Keeping Milk Snakes as Pets

Milk Snakes are closely related to King Snakes although slightly less common, and as such, many aspects of their care and husbandry is similar. They are so named because of their powerful constricting ability and the corresponding myth about milking cows. Most adults are 25-30 inches in length, although a few may reach 2 metres, and these are some of the most beautiful snakes, their bodies covered by ornate patterns of rings in black, white and red. Milk snakes will inhabit a variety of habitats and are often found around farm sheds and barns. In captivity, they can live to 20 years.

Size and appearance is fairly similar between species and some popular species for captivity include the Honduran milk snake, the Sinoloan milk snake, the Mexican milk snake and the Pueblan milk snake. The latter is a particularly attractive species to own.

Keeping Milk Snakes

Overall, the setup for king snakes and corn snakes will also be suitable for milk snakes. This snake is a burrower so provide safe substrate such as shredded newspaper, paper towels, dry leaves or dry mulch. Remove and replace these whenever the snake defecates or eliminates and clean out the entire tank regularly. Make sure, though, that any new substrate is not damp as otherwise, the milk snake may develop blister disease.

Milk snakes are shy, secretive creatures so providing lots of small, right hiding spaces to curl up in is essential to their sense of security. Make sure that they have hides at both the warm end and cool end of the enclosure. You can furnish the tank with commercial reptile caves or just use cork bark and other similar items. Check that anything in the tank cannot topple over and accidentally injure your snake.

They like climbing too so provide some branches for interest (make sure they are thoroughly sterilised). Like all snakes, they will require an artificial thermal gradient, with the temperature range determined by species. The Pueblan Milk Snake, for example, hails from Mexico and requires a warmer environment, with a temperature of 77-85F for basking and between 65-75F on the cool end. A humidity retreat placed at the cool end is a good idea.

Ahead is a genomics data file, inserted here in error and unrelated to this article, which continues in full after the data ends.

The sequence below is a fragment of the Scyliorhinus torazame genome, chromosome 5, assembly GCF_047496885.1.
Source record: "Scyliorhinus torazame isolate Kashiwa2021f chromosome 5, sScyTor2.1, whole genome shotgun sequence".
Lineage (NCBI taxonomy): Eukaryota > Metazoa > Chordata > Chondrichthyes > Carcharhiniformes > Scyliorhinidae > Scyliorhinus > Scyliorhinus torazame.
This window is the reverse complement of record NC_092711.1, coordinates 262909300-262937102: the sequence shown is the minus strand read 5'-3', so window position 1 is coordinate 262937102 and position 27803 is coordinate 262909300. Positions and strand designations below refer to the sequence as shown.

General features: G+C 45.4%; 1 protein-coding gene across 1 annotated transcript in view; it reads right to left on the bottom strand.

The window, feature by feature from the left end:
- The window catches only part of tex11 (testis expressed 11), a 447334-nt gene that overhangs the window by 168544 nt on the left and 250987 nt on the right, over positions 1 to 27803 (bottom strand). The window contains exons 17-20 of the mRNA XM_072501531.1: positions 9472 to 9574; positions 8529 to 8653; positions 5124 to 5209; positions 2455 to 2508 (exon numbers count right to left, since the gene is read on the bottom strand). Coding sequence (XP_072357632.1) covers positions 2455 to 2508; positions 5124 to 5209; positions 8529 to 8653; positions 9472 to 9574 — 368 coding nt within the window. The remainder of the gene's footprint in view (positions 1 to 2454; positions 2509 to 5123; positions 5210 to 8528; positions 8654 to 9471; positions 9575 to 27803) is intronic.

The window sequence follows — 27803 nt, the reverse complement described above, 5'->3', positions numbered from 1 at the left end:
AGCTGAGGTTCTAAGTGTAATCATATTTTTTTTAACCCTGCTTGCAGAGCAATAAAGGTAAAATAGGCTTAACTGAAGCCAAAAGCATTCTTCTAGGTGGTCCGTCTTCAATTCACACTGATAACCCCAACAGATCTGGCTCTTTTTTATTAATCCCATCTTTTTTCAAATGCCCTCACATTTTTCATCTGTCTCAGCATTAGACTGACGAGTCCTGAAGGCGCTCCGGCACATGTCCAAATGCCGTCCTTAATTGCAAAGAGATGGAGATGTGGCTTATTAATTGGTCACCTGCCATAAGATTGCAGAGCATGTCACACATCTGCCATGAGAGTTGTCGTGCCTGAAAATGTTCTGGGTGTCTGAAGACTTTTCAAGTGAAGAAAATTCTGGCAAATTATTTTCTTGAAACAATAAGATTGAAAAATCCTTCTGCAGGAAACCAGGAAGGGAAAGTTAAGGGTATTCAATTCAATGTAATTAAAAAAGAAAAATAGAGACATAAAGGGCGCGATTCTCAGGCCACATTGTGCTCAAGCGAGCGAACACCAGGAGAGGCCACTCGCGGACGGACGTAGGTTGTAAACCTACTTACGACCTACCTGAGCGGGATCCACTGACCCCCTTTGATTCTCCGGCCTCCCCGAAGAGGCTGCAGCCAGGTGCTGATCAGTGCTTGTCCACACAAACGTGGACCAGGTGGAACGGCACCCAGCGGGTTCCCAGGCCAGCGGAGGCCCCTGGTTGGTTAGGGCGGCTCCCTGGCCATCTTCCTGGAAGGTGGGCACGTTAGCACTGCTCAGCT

Again, like many snakes, milk snakes are brilliant escape artists and will constantly test their enclosure for signs of weakness and gaps that they can squeeze through.

Feeding Milk Snakes

In the wild, they prey on small mammals, birds, eggs and other reptiles. In captivity, they can be fussy eaters so once you have found something they like, it is best not to vary it too much. Young snakes will do well on pre-killed pinkie mice, fed every 4-5 days, while adults will usually have one or two good-sized mice each week. If your snake starts emerging from its hiding spots and prowling in search of food, this is a good sign that it is hungry. Even for adults, make sure that the mice are not bigger than one and a half times the width of widest part of body, as otherwise internal damage might occur. Be careful also of handling them too soon after they eat as this will cause them to regurgitate their food. In fact, it is better not to lift snakes at all for a few days after they have eaten.

Good for beginners…

Overall, these are great starter snakes, being docile and easy to tame, especially with regular, gentle handling. However, one annoying habit these snakes have is the tendency to defecate when being handled, especially when frightened. Young snakes may be more nervous and flighty and might strike and bite if provoked (especially compared to other species) but most will calm down with responsible handling.

Remember, these snakes can be cannibalistic so they should always be housed separately.

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